But that’s only a part of the film. Mee still has to come to terms with his wife’s death. The son has to get his act together, Scarlett J and Matt D will have to fall in love – don’t tell me you weren’t thinking along those lines ever since you saw the trailer, or the movie poster. And then, the sun will come up tomorrow – only on the day before the zoo’s scheduled opening, they’re hit with the area’s worst rain storm in 100 years.

Will the zoo’s opening day be a washout?

Matt Damon turns in an acceptable performance. The character is a likeable guy, and Dillon is a popular actor. He only has one scene where he has to amp up and be dramatic. Really this is a much easier role than chasing across the Tangier, Morocco rooftops as he did as Jason Bourne. Johannson is suitably attractive as the hard-working zoo-keeper. She tells us, “I’m 28, I live with my parents, I’m here every day, and I can’t remember my last ‘date’.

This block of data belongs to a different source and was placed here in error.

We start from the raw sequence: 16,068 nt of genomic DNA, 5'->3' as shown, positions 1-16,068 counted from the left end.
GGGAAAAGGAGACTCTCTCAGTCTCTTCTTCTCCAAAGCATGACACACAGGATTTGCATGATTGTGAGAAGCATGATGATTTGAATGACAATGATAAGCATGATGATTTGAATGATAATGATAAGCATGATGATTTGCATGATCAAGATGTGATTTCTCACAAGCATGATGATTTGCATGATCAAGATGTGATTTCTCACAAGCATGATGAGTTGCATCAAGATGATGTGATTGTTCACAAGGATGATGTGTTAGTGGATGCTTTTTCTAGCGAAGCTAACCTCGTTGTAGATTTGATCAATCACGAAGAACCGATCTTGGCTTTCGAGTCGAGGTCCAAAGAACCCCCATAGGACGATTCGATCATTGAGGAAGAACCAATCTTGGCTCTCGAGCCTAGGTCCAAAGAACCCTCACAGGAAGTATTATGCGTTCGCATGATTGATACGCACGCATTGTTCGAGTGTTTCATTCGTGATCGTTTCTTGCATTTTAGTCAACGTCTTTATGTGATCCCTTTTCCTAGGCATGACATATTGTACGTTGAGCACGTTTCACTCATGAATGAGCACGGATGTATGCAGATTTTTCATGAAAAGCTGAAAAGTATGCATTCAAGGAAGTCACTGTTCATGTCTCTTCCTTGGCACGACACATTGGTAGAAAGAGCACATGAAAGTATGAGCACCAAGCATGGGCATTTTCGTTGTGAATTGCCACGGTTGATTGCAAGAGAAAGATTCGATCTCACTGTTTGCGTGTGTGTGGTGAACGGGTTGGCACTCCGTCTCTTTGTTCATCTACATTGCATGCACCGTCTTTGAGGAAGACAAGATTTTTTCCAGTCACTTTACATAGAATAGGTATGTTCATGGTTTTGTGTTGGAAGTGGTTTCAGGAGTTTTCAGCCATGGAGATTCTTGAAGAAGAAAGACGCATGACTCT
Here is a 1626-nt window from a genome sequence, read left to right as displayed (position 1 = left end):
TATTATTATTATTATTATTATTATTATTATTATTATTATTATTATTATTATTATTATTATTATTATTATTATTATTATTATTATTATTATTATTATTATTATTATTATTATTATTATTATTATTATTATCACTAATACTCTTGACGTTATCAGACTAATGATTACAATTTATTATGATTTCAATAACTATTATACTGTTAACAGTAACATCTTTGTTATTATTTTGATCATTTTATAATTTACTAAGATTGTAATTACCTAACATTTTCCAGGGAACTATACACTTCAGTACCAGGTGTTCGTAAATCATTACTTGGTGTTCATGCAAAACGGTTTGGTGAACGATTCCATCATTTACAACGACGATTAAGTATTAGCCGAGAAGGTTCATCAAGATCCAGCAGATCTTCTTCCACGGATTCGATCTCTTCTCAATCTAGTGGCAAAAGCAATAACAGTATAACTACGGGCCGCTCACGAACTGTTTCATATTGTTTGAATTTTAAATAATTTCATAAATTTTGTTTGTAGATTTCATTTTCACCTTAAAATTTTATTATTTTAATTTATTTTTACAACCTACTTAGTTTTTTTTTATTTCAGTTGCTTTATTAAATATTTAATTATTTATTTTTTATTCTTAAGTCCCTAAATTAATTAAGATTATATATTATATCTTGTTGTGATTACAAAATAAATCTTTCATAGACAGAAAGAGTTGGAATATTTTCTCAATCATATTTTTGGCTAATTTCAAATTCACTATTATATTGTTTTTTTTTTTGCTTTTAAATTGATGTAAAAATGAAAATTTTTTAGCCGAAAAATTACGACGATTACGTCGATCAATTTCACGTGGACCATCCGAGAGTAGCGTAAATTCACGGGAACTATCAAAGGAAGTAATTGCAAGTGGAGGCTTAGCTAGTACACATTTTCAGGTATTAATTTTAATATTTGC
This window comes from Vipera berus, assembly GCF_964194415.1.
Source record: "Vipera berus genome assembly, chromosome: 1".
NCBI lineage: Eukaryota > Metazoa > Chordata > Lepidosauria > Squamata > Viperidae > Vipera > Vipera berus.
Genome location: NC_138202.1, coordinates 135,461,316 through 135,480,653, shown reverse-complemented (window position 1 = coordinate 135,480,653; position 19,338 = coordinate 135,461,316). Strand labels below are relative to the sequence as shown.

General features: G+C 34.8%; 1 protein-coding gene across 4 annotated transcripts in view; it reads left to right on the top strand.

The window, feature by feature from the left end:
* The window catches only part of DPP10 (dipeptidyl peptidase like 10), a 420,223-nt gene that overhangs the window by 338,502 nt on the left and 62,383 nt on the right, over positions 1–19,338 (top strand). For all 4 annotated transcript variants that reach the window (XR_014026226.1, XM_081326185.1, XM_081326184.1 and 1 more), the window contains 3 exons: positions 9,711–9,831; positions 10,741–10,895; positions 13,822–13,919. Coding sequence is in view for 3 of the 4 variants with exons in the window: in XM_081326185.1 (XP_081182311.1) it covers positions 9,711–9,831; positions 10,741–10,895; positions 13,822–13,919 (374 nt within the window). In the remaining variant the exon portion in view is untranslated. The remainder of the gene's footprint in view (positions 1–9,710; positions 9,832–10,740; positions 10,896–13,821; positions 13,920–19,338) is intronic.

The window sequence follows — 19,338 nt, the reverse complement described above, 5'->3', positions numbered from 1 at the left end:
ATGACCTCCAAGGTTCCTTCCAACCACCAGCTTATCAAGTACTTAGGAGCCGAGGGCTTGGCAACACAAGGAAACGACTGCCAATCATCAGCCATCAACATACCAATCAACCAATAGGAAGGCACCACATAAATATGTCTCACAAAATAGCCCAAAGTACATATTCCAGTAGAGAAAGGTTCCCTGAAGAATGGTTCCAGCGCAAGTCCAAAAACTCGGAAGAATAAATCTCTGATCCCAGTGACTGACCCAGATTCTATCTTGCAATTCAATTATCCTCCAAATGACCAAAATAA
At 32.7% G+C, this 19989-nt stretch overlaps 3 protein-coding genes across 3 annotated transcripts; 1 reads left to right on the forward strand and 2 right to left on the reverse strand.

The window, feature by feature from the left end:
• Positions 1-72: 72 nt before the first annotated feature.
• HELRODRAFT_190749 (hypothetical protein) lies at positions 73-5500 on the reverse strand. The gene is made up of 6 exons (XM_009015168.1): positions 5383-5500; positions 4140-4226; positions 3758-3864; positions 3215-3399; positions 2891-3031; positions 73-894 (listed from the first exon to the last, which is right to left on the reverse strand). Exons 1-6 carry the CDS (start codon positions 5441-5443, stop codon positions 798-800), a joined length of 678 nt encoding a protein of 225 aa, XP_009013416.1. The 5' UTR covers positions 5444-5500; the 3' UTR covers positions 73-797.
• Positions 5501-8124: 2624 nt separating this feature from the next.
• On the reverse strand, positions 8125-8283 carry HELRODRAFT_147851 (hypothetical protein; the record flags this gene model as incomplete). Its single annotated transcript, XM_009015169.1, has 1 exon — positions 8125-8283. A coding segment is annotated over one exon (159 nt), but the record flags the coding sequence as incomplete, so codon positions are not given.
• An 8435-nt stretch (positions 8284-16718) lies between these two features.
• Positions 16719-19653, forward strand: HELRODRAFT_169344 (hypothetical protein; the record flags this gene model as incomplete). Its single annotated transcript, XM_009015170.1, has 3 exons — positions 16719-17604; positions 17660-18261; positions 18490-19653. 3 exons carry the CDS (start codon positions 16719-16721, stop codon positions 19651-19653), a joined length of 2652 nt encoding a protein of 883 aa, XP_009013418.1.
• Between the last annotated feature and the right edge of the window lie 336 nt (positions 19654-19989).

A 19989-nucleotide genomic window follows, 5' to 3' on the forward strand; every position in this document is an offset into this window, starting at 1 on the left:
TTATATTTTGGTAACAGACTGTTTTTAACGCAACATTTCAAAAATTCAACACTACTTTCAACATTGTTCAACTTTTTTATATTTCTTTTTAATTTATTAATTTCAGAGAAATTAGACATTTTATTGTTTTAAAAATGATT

As for the rest of the cast – the zoo inspector was quite good in a by-the-numbers role. Thomas Haden Church played Benjamin’s older brother Duncan. He was good too, in a role that called for him to be both grounded and realistic, trying to keep his younger brother in check, yet at the same time, he had a New Age look and feel to him – ‘Sunlight and joy are good! Get rid of the zoo but keep the zoo-keeper…‘ are his best lines.

Crowe will not win any awards for this film, as the script written Crowe and Aline Brosh McKenna held no surprises at all, and was entirely predictable. But I found that there were enough laughs to make it enjoyable. Cool music and attractive actors with lots of closeups are fine but by themselves won’t guarantee a hit.

Yet, there’s enough enjoyment that when you leave the theater, you will feel good. While three key roles are played by kids – your kids will like the monkey, the bear, the tiger, and so forth – but they won’t be as happy while grief, zoo finances, and the stress of letting go are in the forefront. So, the truth is, that this is really a film that adults will enjoy more than their kids. Especially if all you want is light, heartfelt, and to feel good.